If you have a car, head out to Shelter Island, located in between the North and South Forks of Long Island. You can take the car ferry from Greenport on the North Fork or North Haven (just north of Sag Harbor) and watch a glorious sunset at the famous Sunset Beach Hotel & restaurant located on Crescent Beach. My favorite restaurant is Vine Street but there are many other fabulous ones including La Maison Blanche, which has awesome food or the Ram’s Head in where the food is mediocre but the view from the outdoor tables is spectacular.
If you go via the North Fork, there is a huge assortment of wineries and a vodka distillery on the way. Many are worth a stop and a quick taste and welcome small groups. You can continue all the way to the end of the North Fork where you can drive on to the car ferry to Block Island (which is actually part of Rhode Island) where the pace is slow and the beaches are dramatic. It is a huge boating community with sailboats, trawlers and speed boats.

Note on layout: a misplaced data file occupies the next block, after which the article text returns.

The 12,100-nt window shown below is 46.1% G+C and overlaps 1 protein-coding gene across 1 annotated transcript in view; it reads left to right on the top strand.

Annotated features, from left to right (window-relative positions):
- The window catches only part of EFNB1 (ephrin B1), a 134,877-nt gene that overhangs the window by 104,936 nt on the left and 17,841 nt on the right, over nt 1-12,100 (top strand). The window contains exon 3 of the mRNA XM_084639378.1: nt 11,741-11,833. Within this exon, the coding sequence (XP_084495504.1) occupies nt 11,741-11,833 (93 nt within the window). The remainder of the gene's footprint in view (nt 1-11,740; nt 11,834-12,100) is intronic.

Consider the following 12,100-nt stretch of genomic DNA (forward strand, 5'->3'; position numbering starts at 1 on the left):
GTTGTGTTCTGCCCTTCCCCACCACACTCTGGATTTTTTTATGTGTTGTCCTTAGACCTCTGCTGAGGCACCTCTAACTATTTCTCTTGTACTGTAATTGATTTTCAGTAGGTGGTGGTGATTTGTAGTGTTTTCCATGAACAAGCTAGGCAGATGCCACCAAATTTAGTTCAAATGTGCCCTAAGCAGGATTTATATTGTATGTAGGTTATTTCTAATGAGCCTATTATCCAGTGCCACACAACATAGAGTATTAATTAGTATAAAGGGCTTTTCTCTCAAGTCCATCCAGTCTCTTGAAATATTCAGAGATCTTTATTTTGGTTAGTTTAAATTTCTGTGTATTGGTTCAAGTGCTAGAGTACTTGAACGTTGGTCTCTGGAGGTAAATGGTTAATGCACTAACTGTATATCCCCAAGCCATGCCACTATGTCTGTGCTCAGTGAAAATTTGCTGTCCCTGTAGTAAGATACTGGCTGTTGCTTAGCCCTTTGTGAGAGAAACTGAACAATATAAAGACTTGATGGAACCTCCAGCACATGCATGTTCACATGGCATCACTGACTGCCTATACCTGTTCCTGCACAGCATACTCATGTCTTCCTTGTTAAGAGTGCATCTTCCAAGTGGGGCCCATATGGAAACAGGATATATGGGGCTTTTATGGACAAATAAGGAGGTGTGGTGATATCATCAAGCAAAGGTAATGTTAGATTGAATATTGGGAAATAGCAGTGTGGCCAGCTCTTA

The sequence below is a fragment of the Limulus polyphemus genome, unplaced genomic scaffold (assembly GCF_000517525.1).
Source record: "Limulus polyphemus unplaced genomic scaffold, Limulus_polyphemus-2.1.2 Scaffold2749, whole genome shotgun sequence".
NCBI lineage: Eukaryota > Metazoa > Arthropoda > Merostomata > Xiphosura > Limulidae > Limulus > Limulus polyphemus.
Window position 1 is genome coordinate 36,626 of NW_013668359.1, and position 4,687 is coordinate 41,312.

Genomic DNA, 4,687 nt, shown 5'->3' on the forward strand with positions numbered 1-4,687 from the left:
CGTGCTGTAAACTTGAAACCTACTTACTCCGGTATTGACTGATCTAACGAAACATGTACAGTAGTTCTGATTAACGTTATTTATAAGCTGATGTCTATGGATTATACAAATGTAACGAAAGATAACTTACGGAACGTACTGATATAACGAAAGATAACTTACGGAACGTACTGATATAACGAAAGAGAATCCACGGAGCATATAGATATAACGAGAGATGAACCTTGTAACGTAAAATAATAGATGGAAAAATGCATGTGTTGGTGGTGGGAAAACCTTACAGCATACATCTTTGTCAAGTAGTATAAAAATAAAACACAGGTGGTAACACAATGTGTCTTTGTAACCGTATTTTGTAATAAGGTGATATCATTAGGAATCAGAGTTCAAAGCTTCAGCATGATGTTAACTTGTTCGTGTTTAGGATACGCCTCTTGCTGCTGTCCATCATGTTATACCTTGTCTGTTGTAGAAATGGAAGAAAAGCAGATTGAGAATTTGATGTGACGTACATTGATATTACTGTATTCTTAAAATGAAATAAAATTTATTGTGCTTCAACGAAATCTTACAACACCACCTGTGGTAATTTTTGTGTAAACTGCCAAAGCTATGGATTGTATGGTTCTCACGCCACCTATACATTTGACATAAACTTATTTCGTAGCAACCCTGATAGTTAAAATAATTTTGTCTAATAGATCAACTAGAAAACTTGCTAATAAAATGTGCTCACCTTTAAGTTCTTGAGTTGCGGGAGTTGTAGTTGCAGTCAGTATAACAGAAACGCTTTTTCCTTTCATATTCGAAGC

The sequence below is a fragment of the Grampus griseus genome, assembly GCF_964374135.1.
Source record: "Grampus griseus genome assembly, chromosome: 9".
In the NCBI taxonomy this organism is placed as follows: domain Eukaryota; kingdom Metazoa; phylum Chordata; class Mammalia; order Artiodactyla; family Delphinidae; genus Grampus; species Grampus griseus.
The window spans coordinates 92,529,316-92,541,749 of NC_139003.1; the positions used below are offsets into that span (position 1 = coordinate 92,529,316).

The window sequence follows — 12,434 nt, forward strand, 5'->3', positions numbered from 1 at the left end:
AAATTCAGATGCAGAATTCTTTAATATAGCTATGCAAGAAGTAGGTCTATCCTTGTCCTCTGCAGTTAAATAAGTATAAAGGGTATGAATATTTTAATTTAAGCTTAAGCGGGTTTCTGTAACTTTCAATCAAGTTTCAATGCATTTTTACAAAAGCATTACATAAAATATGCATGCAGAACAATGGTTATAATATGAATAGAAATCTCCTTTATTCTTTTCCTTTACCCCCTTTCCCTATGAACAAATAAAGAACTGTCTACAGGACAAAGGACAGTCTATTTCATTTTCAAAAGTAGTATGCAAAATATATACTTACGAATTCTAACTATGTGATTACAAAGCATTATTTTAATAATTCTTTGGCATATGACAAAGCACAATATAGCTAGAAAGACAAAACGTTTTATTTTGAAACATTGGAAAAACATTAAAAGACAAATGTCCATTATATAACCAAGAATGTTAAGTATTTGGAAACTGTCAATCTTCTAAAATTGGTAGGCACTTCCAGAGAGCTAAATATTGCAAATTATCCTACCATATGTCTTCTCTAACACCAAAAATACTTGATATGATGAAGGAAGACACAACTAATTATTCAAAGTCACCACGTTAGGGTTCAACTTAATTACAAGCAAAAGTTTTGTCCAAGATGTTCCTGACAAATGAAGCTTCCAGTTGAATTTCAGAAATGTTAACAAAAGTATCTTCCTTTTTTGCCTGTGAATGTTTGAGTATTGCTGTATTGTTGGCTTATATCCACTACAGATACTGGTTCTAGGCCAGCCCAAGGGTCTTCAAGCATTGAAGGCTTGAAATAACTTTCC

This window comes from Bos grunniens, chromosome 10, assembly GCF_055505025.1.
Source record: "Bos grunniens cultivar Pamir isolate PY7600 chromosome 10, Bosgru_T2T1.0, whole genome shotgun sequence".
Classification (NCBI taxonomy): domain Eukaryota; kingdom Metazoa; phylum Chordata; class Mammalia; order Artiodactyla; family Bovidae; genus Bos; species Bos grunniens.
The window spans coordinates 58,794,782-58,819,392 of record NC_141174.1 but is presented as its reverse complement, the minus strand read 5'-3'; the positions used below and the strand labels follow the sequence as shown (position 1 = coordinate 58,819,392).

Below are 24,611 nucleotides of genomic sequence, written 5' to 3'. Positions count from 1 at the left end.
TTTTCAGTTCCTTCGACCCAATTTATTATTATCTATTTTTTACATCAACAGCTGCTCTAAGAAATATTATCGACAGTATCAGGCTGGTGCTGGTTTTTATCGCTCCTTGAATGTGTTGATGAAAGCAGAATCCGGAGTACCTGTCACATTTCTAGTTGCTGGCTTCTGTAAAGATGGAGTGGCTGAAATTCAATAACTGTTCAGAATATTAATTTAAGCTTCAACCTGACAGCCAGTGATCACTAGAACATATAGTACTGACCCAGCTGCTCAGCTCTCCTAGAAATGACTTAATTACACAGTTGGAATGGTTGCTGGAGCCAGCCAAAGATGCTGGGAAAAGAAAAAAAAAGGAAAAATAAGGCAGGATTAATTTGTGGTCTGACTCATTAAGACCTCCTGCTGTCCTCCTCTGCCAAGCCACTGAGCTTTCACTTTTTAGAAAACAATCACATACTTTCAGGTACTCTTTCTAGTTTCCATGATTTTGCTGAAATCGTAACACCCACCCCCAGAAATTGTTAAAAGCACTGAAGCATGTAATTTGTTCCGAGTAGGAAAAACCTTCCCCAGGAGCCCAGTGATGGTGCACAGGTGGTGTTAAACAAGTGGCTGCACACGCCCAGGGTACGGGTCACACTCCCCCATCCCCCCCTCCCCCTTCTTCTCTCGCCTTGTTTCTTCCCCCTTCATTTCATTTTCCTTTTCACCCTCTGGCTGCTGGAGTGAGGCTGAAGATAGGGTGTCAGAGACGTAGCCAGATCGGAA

Summer in the City is magical…if you can stand the heat!
Thursday, April 23, 2015
One of the most distressing things about New York City is our airports. JFK, LaGuardia and Newark are ranked among the worst airports in the country. I arrived back in New York, JFK airport (from Israel) last week. Because I have a Known Traveler pass and I don’t ever check any luggage, I was off the plane and out the door in about 8 minutes. Then I spent an hour and a half on the taxi line. So here is a tip which I stupidly didn’t follow myself: Book a private car to pick you up at the airport. I find Carmel (https://www.carmellimo.com) very reliable but you need a working cell phone so they can locate you in the chaos of New York’s airports. And of course, though pricey, Uber always works!